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Open AccessArticle

ASA Suppresses PGE2 in Plasma and Melanocytic Nevi of Human Subjects at Increased Risk for Melanoma

1
Huntsman Cancer Institute, University of Utah Health Sciences Center, Salt Lake City, UT 84112, USA
2
Health Science Center Cores, University of Utah Health Sciences Center, Salt Lake City, UT 84112, USA
3
Department of Biochemistry, University of Utah, Salt Lake City, UT 84112, USA
4
Department of Dermatology, University of Utah Health Sciences Center, Salt Lake City, UT 84132, USA
5
Department of Medicine, University of Utah Health Sciences Center, Salt Lake City, UT 84132, USA
6
Department of Oncological Sciences, University of Utah, Salt Lake City, UT 84112, USA
7
Department of Surgery, University of Utah Health Sciences Center, Salt Lake City, UT 84132, USA
*
Author to whom correspondence should be addressed.
Pharmaceuticals 2020, 13(1), 7; https://doi.org/10.3390/ph13010007
Received: 4 December 2019 / Revised: 18 December 2019 / Accepted: 20 December 2019 / Published: 2 January 2020
(This article belongs to the Special Issue Choices of the Journal)
Potential anti-inflammatory and anticarcinogenic effects of aspirin (ASA) may be suitable for melanoma chemoprevention, but defining biomarkers in relevant target tissues is prerequisite to performing randomized controlled chemoprevention trials. We conducted open-label studies with ASA in 53 human subjects with melanocytic nevi at increased risk for melanoma. In a pilot study, 12 subjects received a single dose (325 mg) of ASA; metabolites salicylate, salicylurate, and gentisic acid were detected in plasma after 4–8 h, and prostaglandin E2 (PGE2) was suppressed in both plasma and nevi for up to 24 h. Subsequently, 41 subjects received either 325 or 81 mg ASA (nonrandomized) daily for one week. ASA metabolites were consistently detected in plasma and nevi, and PGE2 levels were significantly reduced in both plasma and nevi. Subchronic ASA dosing did not affect 5” adenosine monophosphate-activated protein kinase (AMPK) activation in nevi or leukocyte subsets in peripheral blood, although metabolomic and cytokine profiling of plasma revealed significant decreases in various (non-ASA-derived) metabolites and inflammatory cytokines. In summary, short courses of daily ASA reduce plasma and nevus PGE2 and some metabolites and cytokines in plasma of human subjects at increased risk for melanoma. PGE2 may be a useful biomarker in blood and nevi for prospective melanoma chemoprevention studies with ASA. View Full-Text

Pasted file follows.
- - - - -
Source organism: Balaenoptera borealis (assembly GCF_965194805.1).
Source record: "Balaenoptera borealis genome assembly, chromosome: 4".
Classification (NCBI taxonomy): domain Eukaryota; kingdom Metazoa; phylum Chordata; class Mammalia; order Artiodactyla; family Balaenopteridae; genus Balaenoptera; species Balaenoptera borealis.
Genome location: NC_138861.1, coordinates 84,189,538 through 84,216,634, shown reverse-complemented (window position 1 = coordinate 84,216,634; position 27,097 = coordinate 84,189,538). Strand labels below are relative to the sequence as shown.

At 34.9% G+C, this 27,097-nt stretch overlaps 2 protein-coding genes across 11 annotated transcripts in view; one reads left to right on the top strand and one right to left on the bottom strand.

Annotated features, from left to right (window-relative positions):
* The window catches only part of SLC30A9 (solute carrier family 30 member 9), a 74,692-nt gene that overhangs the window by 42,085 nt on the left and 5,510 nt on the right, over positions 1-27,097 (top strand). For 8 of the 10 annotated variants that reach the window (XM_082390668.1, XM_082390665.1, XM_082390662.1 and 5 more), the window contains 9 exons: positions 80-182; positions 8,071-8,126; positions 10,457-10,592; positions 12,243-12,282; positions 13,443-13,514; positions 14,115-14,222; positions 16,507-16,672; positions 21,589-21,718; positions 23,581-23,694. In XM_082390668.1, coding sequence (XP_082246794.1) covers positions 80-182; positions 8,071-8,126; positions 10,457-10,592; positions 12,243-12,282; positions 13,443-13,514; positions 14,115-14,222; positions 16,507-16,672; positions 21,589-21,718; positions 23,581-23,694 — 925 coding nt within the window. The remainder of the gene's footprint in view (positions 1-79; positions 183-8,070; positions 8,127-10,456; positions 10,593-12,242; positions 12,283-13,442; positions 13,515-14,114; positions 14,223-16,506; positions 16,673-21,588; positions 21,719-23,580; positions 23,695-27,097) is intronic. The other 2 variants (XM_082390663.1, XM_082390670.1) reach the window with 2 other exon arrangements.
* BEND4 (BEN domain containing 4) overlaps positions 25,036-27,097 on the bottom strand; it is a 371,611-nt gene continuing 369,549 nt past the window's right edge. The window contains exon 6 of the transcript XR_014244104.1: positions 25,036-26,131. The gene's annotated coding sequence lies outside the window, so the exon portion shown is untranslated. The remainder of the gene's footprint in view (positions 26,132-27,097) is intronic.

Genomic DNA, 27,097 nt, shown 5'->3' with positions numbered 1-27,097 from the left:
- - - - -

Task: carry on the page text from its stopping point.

Keywords: aspirin; salicylate; PGE2; AMPK; plasma; nevi aspirin; salicylate; PGE2; AMPK; plasma; nevi
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Varedi, A.; Rahman, H.; Kumar, D.; Catrow, J.L.; Cox, J.E.; Liu, T.; Florell, S.R.; Boucher, K.M.; Okwundu, N.; Burnett, W.J.; VanBrocklin, M.W.; Grossman, D. ASA Suppresses PGE2 in Plasma and Melanocytic Nevi of Human Subjects at Increased Risk for Melanoma. Pharmaceuticals 2020, 13, 7.

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